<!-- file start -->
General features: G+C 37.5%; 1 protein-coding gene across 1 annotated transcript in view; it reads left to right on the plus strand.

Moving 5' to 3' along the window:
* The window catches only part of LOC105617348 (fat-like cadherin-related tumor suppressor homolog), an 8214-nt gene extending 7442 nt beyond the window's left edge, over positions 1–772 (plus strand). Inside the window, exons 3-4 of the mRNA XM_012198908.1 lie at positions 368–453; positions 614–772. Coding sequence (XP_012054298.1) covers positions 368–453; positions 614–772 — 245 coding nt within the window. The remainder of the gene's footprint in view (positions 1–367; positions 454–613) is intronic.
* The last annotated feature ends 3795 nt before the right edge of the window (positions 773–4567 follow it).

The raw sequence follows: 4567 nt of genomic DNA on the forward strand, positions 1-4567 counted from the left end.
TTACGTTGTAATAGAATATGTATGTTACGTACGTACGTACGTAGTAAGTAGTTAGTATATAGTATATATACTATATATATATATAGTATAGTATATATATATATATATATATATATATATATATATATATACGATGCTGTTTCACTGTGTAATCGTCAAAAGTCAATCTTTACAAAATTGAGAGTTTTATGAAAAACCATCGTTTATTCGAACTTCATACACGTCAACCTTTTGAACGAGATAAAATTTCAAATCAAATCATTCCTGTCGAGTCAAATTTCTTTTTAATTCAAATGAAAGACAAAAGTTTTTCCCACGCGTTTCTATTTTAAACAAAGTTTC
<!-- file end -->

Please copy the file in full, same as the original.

General features: G+C 37.5%; 1 protein-coding gene across 1 annotated transcript in view; it reads left to right on the plus strand.

Moving 5' to 3' along the window:
* The window catches only part of LOC105617348 (fat-like cadherin-related tumor suppressor homolog), an 8214-nt gene extending 7442 nt beyond the window's left edge, over positions 1–772 (plus strand). Inside the window, exons 3-4 of the mRNA XM_012198908.1 lie at positions 368–453; positions 614–772. Coding sequence (XP_012054298.1) covers positions 368–453; positions 614–772 — 245 coding nt within the window. The remainder of the gene's footprint in view (positions 1–367; positions 454–613) is intronic.
* The last annotated feature ends 3795 nt before the right edge of the window (positions 773–4567 follow it).

The raw sequence follows: 4567 nt of genomic DNA on the forward strand, positions 1-4567 counted from the left end.
TTACGTTGTAATAGAATATGTATGTTACGTACGTACGTACGTAGTAAGTAGTTAGTATATAGTATATATACTATATATATATATAGTATAGTATATATATATATATATATATATATATATATATATATATACGATGCTGTTTCACTGTGTAATCGTCAAAAGTCAATCTTTACAAAATTGAGAGTTTTATGAAAAACCATCGTTTATTCGAACTTCATACACGTCAACCTTTTGAACGAGATAAAATTTCAAATCAAATCATTCCTGTCGAGTCAAATTTCTTTTTAATTCAAATGAAAGACAAAAGTTTTTCCCACGCGTTTCTATTTTAAACAAAGTTTC